We've ruined the word green by allowing green lipstick to be applied some of our worst ecology pigs. That's why I wonder at Good Housekeeping Magazine's decision to start giving out a Green Seal of Approval now. Will it mean anything? And according to Slate Magazine's Paul Smalera, based on past practice as revealed by the New York Times, the magazine will likely require any company receiving the seal to buy ads, which calls the objectivity of the award into question.

The magazine has hired Brown & Wilmanns Environmental, a California firm that consults on eco-business, to establish criteria for the program. However, these criteria have not been made public, although Rosemary Ellis, Editor-in-chief, wrote in the April issue that "We've spent more than a year developing standards and evaluation methodology, customizing criteria for products ranging from moisturizers to MP3 players."

Good Housekeeping has been remarkably successful to date in protecting its brand; it claims that 95% of shoppers recognize the seal, and 85% are more likely to buy because of it. Its primary tool to shape public opinion is the two-year replacement/refund warranty it offers on most products that receive the seal. I presume the same warranty will apply to the Green Seal.

I wonder, however, just how much this actually costs GH. First, the products often carry their own warranty, which would be primary. Second, many people would either forget or find it too much trouble to pursue the Good Housekeeping warranty. Third, if I were Good Housekeeping, I'd demand the manufacturer cover my losses or threaten to pull the seal.

According to the Times, for a company to receive the traditional seal it must first pass testing in the magazine's 17,000 square foot lab in New York. It must also agree to buy ads in the magazine at least equaling its buys in other magazines.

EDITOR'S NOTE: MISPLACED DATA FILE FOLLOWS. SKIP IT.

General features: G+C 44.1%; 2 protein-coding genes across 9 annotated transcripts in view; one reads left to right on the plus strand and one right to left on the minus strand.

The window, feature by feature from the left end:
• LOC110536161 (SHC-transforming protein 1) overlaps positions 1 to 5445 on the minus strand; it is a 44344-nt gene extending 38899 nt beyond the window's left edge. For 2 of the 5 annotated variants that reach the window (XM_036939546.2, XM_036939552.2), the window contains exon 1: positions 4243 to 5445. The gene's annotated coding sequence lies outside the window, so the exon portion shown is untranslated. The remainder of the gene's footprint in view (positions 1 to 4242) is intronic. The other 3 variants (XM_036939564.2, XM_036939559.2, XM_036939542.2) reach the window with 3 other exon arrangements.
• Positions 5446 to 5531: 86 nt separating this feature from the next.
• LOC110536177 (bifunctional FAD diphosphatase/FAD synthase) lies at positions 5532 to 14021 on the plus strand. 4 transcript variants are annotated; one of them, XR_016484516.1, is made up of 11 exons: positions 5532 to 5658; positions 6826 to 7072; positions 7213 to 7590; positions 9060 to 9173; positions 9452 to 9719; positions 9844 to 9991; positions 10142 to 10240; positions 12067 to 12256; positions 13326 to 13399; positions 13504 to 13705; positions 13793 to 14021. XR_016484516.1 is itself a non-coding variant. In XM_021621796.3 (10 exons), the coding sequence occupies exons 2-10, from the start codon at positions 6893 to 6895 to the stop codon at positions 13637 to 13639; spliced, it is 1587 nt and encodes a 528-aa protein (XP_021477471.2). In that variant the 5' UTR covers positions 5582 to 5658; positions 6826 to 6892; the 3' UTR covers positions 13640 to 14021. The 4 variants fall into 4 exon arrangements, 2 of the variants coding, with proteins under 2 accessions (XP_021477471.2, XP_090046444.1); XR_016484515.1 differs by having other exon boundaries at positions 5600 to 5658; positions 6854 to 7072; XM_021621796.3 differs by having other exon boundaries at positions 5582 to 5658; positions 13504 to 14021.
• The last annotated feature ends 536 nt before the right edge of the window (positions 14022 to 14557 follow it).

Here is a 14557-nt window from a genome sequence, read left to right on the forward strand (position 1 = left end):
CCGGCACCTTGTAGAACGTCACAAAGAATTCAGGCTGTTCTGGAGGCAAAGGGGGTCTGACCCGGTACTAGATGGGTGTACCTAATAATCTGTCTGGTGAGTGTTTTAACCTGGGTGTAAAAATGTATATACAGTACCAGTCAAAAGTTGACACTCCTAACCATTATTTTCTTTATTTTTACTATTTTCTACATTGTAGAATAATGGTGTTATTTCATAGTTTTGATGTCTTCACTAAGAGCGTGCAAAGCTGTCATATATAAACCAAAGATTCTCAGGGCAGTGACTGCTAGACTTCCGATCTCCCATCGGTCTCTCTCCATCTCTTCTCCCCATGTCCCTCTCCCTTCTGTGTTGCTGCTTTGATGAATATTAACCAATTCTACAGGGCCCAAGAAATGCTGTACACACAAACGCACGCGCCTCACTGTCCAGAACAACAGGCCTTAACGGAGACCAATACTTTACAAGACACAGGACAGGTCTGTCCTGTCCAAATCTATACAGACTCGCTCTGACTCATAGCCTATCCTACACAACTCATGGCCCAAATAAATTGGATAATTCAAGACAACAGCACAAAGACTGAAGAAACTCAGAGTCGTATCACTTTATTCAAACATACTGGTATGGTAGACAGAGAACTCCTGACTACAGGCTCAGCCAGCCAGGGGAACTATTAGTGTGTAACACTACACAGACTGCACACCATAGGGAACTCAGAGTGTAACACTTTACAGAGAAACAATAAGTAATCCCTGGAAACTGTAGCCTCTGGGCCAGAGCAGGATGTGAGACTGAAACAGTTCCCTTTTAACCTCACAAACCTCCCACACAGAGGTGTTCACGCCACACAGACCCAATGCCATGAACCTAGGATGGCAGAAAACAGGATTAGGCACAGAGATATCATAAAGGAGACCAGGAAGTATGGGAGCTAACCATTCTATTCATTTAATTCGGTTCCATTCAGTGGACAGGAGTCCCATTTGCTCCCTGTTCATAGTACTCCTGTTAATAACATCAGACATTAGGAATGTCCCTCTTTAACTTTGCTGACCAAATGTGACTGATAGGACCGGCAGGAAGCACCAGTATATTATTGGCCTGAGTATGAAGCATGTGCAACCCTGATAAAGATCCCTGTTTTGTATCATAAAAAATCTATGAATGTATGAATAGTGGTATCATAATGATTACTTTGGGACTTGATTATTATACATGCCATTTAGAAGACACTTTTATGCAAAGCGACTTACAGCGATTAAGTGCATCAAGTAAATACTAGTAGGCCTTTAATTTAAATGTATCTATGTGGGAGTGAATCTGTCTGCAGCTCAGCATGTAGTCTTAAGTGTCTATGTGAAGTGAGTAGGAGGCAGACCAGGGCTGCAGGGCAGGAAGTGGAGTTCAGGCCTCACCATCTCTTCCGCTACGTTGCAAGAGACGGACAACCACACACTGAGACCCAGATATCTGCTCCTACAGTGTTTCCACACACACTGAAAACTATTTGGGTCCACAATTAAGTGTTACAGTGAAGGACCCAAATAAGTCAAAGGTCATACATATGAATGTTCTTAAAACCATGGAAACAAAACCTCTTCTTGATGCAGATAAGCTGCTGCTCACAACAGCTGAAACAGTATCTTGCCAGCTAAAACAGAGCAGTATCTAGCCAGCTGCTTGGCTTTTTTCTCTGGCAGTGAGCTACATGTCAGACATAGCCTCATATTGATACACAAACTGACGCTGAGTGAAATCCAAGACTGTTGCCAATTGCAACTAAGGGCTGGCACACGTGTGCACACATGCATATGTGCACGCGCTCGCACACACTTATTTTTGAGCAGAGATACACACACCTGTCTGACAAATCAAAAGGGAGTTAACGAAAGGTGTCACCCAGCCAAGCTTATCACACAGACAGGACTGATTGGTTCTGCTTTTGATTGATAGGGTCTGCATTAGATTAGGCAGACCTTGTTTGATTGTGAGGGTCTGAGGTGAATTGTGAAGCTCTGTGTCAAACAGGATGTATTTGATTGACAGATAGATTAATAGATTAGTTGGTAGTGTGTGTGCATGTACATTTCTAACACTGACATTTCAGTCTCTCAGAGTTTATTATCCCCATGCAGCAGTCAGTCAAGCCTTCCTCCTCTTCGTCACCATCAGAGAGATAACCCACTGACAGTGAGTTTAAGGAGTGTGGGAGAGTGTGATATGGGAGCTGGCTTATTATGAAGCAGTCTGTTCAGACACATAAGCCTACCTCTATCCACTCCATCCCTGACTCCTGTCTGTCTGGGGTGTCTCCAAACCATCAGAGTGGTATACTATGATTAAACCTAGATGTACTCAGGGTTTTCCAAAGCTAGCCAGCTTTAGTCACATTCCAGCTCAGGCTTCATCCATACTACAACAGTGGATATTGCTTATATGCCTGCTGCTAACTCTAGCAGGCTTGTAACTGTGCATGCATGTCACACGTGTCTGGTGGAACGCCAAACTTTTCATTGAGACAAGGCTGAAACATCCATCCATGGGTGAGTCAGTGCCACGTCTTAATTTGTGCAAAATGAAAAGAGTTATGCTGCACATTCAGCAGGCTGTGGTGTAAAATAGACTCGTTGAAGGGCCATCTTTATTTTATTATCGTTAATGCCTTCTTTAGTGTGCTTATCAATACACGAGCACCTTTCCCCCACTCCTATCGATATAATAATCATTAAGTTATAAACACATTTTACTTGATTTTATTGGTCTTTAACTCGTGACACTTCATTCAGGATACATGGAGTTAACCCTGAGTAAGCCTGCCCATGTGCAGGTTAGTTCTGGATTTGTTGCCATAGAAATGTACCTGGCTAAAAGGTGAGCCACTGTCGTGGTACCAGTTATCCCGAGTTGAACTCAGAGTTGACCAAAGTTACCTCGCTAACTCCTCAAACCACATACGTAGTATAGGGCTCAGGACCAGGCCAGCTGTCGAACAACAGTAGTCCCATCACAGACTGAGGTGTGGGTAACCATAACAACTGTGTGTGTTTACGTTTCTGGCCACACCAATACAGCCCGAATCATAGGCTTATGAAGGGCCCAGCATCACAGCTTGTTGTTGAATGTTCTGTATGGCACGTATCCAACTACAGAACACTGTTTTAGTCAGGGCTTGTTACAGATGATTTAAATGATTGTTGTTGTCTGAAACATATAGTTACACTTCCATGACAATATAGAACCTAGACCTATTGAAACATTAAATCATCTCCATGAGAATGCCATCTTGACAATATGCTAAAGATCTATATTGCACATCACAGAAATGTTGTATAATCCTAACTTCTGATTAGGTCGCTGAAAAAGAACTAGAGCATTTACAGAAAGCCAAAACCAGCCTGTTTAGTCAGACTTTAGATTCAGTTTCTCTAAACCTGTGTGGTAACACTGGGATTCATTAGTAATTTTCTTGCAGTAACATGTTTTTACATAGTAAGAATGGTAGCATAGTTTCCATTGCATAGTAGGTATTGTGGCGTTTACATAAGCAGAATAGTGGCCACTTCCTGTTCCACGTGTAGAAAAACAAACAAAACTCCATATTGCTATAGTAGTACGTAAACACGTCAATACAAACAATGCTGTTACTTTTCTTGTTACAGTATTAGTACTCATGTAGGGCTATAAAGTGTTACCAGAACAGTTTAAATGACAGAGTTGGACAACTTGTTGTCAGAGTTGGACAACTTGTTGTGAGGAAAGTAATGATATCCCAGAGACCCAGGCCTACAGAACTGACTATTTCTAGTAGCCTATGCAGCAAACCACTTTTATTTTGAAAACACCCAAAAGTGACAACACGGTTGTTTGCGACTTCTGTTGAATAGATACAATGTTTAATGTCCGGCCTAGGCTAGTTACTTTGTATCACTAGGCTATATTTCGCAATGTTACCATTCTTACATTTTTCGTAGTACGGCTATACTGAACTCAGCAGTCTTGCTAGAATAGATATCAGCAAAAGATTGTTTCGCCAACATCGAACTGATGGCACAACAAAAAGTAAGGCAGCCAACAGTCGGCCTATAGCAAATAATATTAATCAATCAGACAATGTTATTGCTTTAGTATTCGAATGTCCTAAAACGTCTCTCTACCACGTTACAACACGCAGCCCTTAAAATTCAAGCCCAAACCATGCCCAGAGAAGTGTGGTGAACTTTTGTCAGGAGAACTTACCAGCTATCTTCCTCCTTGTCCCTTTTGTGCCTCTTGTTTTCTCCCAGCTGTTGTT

The subtext here is that the seal generates significant ad income. The 2010 base rate for a full page color ad in GH is $344,475, (although no-one pays these rates; half this price wouldn't be surprising.) Nonetheless, if ad purchase was a requirement for gaining the seal you would think that with hundreds of products carrying the seal, the magazine would be thick with such ads.

Strangely, this doesn't seem to be the case. I checked out the September issue, and found only eight ads, probably less than 5% of the total, carrying the seal; four full page ads, two half-pagers, a 1/3 page and a 2/3 page. Looking over the long list of products that carry the seal, I see many which are not advertised in the magazine.


So is Smalera's skepticism warranted? Even assuming that there is some ad requirement built into the seal of approval award, I don't think Good Housekeeping's problem is atypical. Most publications face the same dilemma in some fashion; just how far can a writer go in criticizing the product of a major sponsor?

While some maintain a strict firewall between editorial and advertising, many magazines compromise to varying degrees. The advertorial is more common than you might think, and not just in magazines; newspapers, television and even Internet sites have embraced the idea. In the Internet age, where content is "free" (it's not -- the price of the advertising is rolled into every item you buy) content providers are even more dependent on advertisers, and the pressure to curry their favor is even greater.

I hope that as Good Housekeeping rolls out its Green Seal program, it becomes more open about the standards it will hold and the methodology of how these are judged.

I don't, however, believe that the program will be of great importance, though, because I believe the word green has been completely polluted.
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